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Javascript version of fast code to get all the proper factors of a number

var sortNumber = function(a, b){return a - b;};

function getDiv(n){
    var factL= [], i;
    for (i = 1; i <= Math.floor(Math.sqrt(n)); i += 1) {
        if (n % i === 0) {
            factL.push(i);
            if (n / i !== i) factL.push(n / i);
        }
    }
    factL.sort(sortNumber);
    return factL;
}

We have n different groups of elements and we want to know all the possible combinations of n elements from these groups.
Each combinations should be formed having one element from each group.
The function generates all the possible different combinations.

function groupCombinations_() {
    var r = [], arg = arguments, max = arg.length-1;
    function helper(arr, i) {
        for (var j=0, l=arg[i].length; j<l; j++) {
            var a = arr.slice(0); 
            a.push(arg[i][j]);
            if (i==max)
                r.push(a);
            else
                helper(a, i+1);
        }
    }
    helper([], 0);
    return r;
}

function groupCombinations(arr2D) {
    var combL = groupCombinations_.apply(this, arr2D);
    return [combL.length, combL];
}

We have n different groups of elements and we want to know all the possible combinations of n elements from these groups.
Each combinations should be formed having one element from each group.
The function generates all the possible different combinations.

def groups_combination_(a)
	  a[1..-1].inject(a[0]){ |m,v| m = m.product(v).map(&:flatten) }
end

def groups_combinations(arr2D)
    res = groups_combination_(arr2D)
    return [res.length, res]
end

We have n different groups of elements and we want to know all the possible combinations of n elements from these groups.
Each combinations should be formed having one element from each group.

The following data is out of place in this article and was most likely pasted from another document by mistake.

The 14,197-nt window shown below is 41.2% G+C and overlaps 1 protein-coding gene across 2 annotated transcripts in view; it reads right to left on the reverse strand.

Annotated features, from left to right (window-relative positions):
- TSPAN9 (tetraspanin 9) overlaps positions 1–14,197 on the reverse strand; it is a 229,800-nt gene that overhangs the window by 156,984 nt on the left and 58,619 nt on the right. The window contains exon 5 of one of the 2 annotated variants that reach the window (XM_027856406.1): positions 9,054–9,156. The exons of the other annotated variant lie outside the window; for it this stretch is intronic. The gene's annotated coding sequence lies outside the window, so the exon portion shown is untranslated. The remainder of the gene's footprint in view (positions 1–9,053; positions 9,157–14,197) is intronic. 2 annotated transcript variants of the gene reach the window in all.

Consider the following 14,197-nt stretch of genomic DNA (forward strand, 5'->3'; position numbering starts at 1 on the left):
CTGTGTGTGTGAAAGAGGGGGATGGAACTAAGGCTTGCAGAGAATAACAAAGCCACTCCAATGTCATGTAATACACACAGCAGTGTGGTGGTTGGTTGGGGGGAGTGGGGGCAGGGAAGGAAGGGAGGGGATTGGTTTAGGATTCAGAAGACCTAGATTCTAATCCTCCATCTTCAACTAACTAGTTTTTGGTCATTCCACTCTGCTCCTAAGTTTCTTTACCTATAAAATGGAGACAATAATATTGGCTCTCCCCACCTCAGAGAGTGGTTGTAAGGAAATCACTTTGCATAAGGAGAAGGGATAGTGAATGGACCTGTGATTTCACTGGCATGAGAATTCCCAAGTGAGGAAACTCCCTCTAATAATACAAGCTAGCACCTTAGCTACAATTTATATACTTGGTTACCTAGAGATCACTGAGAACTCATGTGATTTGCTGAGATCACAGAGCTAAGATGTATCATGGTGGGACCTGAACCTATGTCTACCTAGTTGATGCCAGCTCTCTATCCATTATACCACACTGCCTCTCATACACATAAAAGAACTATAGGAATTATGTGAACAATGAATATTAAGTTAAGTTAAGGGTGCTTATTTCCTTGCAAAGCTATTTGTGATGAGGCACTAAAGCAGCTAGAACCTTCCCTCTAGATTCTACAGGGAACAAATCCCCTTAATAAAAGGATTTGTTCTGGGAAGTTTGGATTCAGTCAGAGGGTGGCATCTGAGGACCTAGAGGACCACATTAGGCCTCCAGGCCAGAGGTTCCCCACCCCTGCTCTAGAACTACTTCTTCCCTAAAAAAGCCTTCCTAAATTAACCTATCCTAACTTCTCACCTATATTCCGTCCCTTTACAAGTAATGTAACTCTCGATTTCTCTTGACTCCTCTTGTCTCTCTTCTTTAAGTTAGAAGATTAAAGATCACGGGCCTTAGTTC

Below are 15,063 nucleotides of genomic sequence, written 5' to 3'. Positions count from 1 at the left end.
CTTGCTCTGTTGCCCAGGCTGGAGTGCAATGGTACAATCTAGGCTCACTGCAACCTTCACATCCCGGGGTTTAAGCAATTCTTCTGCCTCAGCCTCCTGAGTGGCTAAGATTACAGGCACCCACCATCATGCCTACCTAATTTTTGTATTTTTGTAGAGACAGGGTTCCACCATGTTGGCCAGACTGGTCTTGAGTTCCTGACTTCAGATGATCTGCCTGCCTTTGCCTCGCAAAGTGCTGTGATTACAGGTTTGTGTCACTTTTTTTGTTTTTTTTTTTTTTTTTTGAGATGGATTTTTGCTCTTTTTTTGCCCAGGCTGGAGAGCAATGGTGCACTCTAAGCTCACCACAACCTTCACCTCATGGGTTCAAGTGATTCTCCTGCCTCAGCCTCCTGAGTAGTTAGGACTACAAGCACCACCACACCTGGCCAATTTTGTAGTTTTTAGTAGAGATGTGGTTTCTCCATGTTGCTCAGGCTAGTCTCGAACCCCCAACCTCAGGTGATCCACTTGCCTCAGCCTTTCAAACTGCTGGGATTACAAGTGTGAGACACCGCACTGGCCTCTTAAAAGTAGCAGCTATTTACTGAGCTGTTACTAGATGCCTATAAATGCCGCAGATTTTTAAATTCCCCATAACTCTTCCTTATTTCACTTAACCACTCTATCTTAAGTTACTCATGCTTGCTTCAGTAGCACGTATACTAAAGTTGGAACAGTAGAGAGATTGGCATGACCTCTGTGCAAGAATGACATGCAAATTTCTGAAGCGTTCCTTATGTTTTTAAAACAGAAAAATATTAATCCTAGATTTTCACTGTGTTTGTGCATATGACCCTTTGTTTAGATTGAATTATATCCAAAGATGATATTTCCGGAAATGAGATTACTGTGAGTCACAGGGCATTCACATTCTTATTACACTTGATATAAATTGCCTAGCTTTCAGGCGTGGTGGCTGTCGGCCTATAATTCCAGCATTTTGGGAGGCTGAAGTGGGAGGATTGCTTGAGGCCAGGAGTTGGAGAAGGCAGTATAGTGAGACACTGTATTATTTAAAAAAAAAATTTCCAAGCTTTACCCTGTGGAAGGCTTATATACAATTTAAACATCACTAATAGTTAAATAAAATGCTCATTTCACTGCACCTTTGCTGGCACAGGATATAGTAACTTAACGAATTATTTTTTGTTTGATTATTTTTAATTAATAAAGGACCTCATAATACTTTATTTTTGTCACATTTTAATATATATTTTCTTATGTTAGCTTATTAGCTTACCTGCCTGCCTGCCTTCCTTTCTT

The function generates all the possible different combinations.

from itertools import *
def product_(arr2D):
    return product(*arr2D)

def groups_combinations(arr2D):
    res = []
    for comb in product_(arr2D):
        res.append(comb)
    return [len(res), res]

A probabilistic code for primality tests. There are some numbers that may give an incorrect result

import random
 
def decompose(n):
    exponentOfTwo = 0
    while n % 2 == 0:
        n = n/2
        exponentOfTwo += 1
    return exponentOfTwo, n
    
def isWitness(possibleWitness, p, exponent, remainder):
    possibleWitness = pow(possibleWitness, remainder, p)
    if possibleWitness == 1 or possibleWitness == p - 1:
        return False
    for _ in range(exponent):
        possibleWitness = pow(possibleWitness, 2, p)
        if possibleWitness == p - 1:
            return False
    return True
    
def is_prime(p, accuracy=100):
    if p == 2 or p == 3: return True
    if p < 2: return False
    exponent, remainder = decompose(p - 1)
    for _ in range(accuracy):
        possibleWitness = random.randint(2, p - 2)
        if isWitness(possibleWitness, p, exponent, remainder):
            return False
    return True

A very easy method importting the library prime in Ruby. It's a bit slower than the last code we've seen in Ruby

require 'prime'

def is_prime(n)
    Prime.prime?(n)
end

Again we can see that the runtime is less (more less than a half) than the previous version

def is_prime(n)
    return false if n < 2
    return true if n == 2